Scott was instrumental in getting a 17.6-mile portion of the Ridge Route listed on the National Register of Historic Places in 1997, which means its remaining structures cannot be damaged and nothing can be taken from the route.

"It assures the road has a form of protection as a resource heritage," Scott said.

The entire Ridge Route measured more than 48 miles between Castaic and the valley floor.

The section near Lebec and Fort Tejon paralleled what is now I-5, but employed numerous switchbacks to enable early cars and trucks to make the steep climb. The section of the Ridge Route that is on the national register is in the Angeles National Forest, under the jurisdiction of the U.S. Forest Service.

Scott began filling the Kelleys in on the volumes of history he had collected on the Ridge Route. The facts he shared with the Kelleys whetted their appetite to learn even more. What they learned they now share with their tour guests:

Engineers went to Europe to study the mountain highways there before building the Ridge Route.

The Grapevine is named after Cimarron grapes that grew so thickly between the valley floor and Fort Tejon that early wagoneers had to hack their way through them.

There were 697 curves along the route, roughly adding up to 110 full circles.

The Automobile Club of Southern California posted hundreds of warning signs at the curves and speed limit signs on the route between sunup and sundown of one day.

The tour group meets at Highway 99 and Panama Lane before traveling the 64 miles to Templin Highway. The Ridge Route intersects a few miles east. There begins an odyssey into the past.

Heading back north on the Ridge Route, a small community of homes gets left behind as the road gets narrower. The road is a combination of black asphalt and an almost pale-pink concrete. Years after the road was paved in 1919, an attempt was made by engineers to reduce the severity of many of its turns. Evidence of the original layout is still quite visible on the shoulder of the road.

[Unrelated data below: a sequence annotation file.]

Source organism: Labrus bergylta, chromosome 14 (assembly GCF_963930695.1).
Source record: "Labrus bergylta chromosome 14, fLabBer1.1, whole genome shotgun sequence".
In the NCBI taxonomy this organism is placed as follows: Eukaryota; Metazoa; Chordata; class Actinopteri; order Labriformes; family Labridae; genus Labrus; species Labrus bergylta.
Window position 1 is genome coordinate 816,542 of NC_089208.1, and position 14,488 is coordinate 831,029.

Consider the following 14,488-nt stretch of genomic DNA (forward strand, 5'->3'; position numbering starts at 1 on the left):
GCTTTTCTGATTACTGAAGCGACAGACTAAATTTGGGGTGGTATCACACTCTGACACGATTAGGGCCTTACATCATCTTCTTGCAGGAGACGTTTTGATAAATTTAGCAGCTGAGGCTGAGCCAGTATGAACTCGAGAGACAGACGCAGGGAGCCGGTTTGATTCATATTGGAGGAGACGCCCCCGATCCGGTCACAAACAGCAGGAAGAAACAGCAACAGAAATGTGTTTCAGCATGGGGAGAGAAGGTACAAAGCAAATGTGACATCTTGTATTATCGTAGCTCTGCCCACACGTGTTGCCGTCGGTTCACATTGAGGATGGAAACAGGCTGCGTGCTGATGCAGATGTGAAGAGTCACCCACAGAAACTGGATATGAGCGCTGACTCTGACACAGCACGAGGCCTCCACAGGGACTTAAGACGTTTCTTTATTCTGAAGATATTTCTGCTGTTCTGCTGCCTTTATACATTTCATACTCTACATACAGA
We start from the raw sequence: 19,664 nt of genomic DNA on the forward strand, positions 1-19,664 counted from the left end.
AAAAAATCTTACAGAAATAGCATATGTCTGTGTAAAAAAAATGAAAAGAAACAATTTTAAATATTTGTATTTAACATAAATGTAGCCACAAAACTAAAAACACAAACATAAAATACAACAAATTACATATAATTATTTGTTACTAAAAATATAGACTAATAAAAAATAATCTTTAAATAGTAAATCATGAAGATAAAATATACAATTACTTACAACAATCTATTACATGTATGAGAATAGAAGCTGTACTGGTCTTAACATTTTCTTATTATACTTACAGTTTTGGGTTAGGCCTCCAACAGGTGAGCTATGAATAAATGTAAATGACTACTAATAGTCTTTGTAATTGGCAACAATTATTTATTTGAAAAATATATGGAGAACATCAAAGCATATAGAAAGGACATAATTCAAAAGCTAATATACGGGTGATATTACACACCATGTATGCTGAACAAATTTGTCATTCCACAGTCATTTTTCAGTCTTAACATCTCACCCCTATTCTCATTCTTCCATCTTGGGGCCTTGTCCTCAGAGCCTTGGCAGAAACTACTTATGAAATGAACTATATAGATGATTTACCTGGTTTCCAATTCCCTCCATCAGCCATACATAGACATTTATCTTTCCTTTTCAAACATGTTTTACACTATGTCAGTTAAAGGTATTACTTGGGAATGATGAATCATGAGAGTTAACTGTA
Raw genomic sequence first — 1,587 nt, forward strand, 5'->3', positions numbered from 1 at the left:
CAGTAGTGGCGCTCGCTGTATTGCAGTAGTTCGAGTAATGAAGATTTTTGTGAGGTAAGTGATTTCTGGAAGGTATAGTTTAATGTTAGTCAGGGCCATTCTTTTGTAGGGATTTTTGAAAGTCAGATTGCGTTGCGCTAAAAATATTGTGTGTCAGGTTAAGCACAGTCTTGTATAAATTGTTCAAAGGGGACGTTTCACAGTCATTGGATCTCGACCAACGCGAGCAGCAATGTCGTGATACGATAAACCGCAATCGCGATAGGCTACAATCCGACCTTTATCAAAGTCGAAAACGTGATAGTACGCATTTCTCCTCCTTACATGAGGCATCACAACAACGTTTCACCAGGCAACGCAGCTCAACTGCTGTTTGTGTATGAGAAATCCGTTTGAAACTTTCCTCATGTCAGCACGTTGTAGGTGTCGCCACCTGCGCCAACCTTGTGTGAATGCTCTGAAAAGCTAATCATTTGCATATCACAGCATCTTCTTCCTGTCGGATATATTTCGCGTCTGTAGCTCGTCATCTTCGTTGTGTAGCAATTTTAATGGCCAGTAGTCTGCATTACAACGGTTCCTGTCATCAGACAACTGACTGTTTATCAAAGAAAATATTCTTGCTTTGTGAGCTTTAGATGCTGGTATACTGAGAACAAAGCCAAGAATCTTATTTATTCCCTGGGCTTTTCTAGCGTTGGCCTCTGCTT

The motor tour visits 20 sites along the 26.9-mile trip. in the 1950s, the Forest Service destroyed any buildings left standing along the route, leaving only foundations and a few cement or stone walls.

At the site of the old View Service Station, a stand of lush green bamboo is the only reminder that the station existed. National Forest Inn, Reservoir Inn, Kelly's Inn or Half Way Inn, Liebre State Highway Camp, Sandberg's Summit Hotel — these buildings now exist only in photographs and people's memories. Maintenance on the Ridge Route was abandoned in 1933 when the alternate highway was built.

"It was a terrible thing," Sidney said of the demolition project. "I thought it was a terrible thing to do to our history. It was a shame. Now we'd give anything to have those buildings there and protected."

Forest Service policy is to destroy buildings that are abandoned or in a state of decay, as a safety precaution, said Robert Brady, public affairs assistant for the Angeles National Forest.

"People, transients, whatever, get in them and they have a fire that may escape," he said. "There's always an off-chance that an old structure could fall or we could have one of our little earth shakers."

While 10 of the 20 points of the tour focus on the torn-down buildings, the other 10 feature feats of engineering or views of the road itself.

There's Swede's Cut — that's where the road cuts through the mountain. It's the only place that power equipment was used to build the Ridge Route. Granite Gate, a sandstone — not granite — rock, sits at the edge of the cliff.

At another point, I-5, old Highway 99 and the Ridge Route can be seen at once. At each spot, there's another story to tell and Jack and Sidney know just about all of them. Their willingness to share their enthusiasm for the Ridge Route is limitless. Well, almost limitless.

"We don't do it in the dead of winter or in the rain," Jack said. "But other than that, we'll go anytime people want to go."